The news that three envelopes intended for President TrumpDonald TrumpJulian Castro knocks Biden administration over refugee policy Overnight Energy & Environment — League of Conservation Voters — Climate summit chief says US needs to 'show progress' on environment Five takeaways from Arizona's audit results MORE, Secretary of Defense James MattisJames Norman MattisFormer Defense Secretary Mattis testifies in Theranos CEO trial 20 years after 9/11, we've logged successes but the fight continues Defense & National Security — The mental scars of Afghanistan MORE, and Chief of Naval Operations Adm. John Richardson triggered alarms in Washington yesterday. The envelopes — apparently sent by a former Navy sailor — contained the toxic substance ricin, understandably causing concern.
This is especially true as this is the 17-year anniversary of the anthrax attacks, which also exploited the postal system to cause harm. Though extreme concern is justified, it is important to remember that ricin — despite its lethality — is more of an assassin’s weapon than a weapon of mass destruction.
Ricin is a deadly toxin that interferes with basic cellular functions and can be delivered via injection, inhalation, ingestion and contact. It is a generated natural product that results when castor beans are made into castor oil. Thus, the detection of ricin always signals a human-initiated process. Castor beans are easily accessible all over the country, and recipes for making ricin abound on the internet.
This ubiquity and ease of manufacture underlie the interest in its use for nefarious purposes by, usually, unsophisticated lone actors. The most famous case of ricin poisoning, however, was state sponsored.
In 1978, Soviet-influenced Bulgarian intelligence agents deployed an umbrella injection device in the successful assassination of journalist and activist Georgi Markov on London's Waterloo bridge. Because of its lethality, as demonstrated in the Markov assassination, ricin is considered a bioweapon and terrorist groups such as ISIS and al Qaeda as well as nations like Iraq have experimented with its use.
The lethality of ricin derives from its ability to stop protein synthesis and halt the machinery of cells. This is usually manifested by the onset of respiratory distress, seizures, profuse diarrhea, and vomiting about four hours after exposure — depending on the route and amount of exposure. As little as 500 micrograms can be lethal.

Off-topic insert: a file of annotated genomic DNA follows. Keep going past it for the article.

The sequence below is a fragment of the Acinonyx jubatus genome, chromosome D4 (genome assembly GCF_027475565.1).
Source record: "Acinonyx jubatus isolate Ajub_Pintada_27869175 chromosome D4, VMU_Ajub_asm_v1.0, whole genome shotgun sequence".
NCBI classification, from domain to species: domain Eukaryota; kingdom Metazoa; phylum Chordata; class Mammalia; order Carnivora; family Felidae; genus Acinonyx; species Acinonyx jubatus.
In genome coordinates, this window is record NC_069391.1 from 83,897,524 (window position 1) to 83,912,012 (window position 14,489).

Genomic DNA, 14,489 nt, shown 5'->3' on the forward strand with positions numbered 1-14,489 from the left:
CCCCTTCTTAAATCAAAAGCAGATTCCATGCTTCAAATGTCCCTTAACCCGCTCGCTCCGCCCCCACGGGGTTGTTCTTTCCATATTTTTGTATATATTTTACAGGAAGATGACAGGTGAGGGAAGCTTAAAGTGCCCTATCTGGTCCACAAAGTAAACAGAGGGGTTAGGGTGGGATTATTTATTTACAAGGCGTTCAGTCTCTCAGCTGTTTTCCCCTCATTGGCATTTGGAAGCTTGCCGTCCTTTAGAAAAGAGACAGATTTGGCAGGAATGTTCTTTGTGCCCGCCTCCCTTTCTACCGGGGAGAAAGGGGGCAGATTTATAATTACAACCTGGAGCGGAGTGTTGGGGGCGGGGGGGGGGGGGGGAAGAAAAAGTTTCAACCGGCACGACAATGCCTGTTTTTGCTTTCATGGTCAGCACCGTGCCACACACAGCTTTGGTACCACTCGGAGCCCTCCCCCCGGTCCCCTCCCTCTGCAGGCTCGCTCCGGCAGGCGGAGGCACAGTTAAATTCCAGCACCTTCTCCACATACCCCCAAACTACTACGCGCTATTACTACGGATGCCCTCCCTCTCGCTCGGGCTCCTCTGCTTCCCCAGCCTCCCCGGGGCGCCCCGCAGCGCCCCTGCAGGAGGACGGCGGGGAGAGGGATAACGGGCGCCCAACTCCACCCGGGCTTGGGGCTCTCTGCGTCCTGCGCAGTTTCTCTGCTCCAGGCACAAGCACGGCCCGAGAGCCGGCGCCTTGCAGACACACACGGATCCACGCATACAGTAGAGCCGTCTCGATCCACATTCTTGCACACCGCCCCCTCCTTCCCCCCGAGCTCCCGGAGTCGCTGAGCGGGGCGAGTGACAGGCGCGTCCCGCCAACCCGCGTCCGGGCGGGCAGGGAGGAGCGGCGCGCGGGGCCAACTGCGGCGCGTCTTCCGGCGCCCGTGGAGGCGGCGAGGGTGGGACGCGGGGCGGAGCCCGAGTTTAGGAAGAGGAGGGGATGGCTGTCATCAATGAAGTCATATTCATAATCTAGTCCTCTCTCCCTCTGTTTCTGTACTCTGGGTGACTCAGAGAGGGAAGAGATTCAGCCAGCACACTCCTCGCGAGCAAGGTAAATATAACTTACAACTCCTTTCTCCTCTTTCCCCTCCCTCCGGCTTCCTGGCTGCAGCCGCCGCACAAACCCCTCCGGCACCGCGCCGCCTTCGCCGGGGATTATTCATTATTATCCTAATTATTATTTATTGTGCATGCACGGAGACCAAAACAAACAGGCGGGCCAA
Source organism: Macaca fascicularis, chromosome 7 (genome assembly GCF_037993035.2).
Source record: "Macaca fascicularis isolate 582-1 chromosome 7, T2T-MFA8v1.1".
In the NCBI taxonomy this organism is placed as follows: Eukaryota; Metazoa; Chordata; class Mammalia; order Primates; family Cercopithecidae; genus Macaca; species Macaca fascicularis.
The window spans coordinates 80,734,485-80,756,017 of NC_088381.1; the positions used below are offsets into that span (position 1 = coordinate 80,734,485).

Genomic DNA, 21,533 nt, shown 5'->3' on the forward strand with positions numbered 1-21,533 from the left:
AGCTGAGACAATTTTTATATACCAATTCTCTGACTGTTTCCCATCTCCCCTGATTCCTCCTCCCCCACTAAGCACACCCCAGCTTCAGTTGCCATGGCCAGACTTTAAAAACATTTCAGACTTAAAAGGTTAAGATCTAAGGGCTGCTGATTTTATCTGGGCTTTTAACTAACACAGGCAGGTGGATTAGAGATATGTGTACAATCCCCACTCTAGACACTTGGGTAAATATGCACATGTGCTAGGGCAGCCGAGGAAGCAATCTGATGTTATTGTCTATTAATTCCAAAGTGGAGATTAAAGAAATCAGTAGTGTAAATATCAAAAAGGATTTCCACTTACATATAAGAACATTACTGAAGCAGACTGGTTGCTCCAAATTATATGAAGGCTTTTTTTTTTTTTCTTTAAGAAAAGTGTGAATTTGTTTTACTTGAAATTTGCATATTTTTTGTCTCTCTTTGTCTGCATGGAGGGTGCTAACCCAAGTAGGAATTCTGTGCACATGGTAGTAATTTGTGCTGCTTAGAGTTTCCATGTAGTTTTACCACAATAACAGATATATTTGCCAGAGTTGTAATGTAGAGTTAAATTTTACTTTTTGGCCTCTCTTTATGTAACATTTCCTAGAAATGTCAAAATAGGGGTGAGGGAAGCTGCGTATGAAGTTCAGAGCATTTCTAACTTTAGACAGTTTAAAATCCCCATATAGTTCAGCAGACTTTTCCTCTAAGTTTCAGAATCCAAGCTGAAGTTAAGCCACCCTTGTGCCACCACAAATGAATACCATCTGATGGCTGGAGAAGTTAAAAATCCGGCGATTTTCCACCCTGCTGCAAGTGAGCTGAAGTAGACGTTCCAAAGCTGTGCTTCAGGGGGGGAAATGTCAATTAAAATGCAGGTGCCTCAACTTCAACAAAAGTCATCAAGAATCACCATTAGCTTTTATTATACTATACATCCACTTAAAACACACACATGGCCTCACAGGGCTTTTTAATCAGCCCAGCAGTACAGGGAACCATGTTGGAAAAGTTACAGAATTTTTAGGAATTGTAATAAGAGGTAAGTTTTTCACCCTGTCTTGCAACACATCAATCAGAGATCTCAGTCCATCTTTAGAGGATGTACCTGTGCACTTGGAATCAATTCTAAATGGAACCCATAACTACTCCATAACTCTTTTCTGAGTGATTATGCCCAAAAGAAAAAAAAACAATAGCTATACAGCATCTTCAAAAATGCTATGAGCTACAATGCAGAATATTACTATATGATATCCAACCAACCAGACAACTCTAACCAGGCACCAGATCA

Death occurs about three days after exposure. The care of patients poisoned with ricin is complicated by the fact that there is no specific antidote. Healthcare providers would deliver supportive care with measures such as intravenous fluids to prevent organ failure and supplemental oxygen. There have been efforts to develop vaccines against ricin, but none are currently available.
Ricin attacks will continue
Because of the ubiquity of castor beans and the ease of basic weaponization —which is significantly easier than developing other environmental agents such as anthrax, tularemia, plague, or botulism into a bioweapon — additional ricin attacks should be expected. In 2013, for instance, ricin was mailed to then-President Obama, Sen. Roger WickerRoger Frederick WickerGOP senator will 'probably' vote for debt limit increase Rep. Tim Ryan becomes latest COVID-19 breakthrough case in Congress Top Republican: General told senators he opposed Afghanistan withdrawal MORE (R-Miss.) and Mississippi Judge Sadie Holland and resulted in a multi-decade jail-term for the perpetrator.
In 2014, an actress mailed ricin to Obama and to New York City Mayor Michael Bloomberg, and in 2011 a group of men was arrested for plotting to use ricin in a multi-city attack. The letter to President Trump represents the third consecutive president targeted with ricin; President George W. Bush was also an intended recipient of such a letter in 2003.
Bcause ricin is not contagious and these attacks are likely to be non-sophisticated, the impact of such events is likely to be delimited — hence its use as an assassin’s tool or a panic-ensuing tactic. It will be essential to confirm the presence of ricin and trace its origin and investigate the perpetrators of this attack.
However, though ricin hasn’t been used in a wide-area attack to date, that doesn’t mean a motivated individual, organization, or state couldn’t do so in the future. Our lack of specific countermeasures means we remain vulnerable to both targeted and indiscriminate use of this toxin.
A detectable threat
Despite that vulnerability, it is fortuitous that an effective detection system is in place that can identify packages and letters containing hazardous materials before they reach their intended targets. Incidents that involve actual chemical or biological agents, no matter how crude, are occurring against a background of disruptive and costly "white powder" events that happen frequently across the country.
Today’s ricin attack should serve as reminder to the public and policymakers that 17 years after anthrax, the threat of bioterrorism persists and that biosecurity deserves to be considered a key component of national security.
Dr. Amesh Adalja is board-certified in infectious disease, critical care medicine, emergency medicine and internal medicine and is a senior scholar at the Johns Hopkins Center for Health Security. Follow him on Twitter @AmeshAA.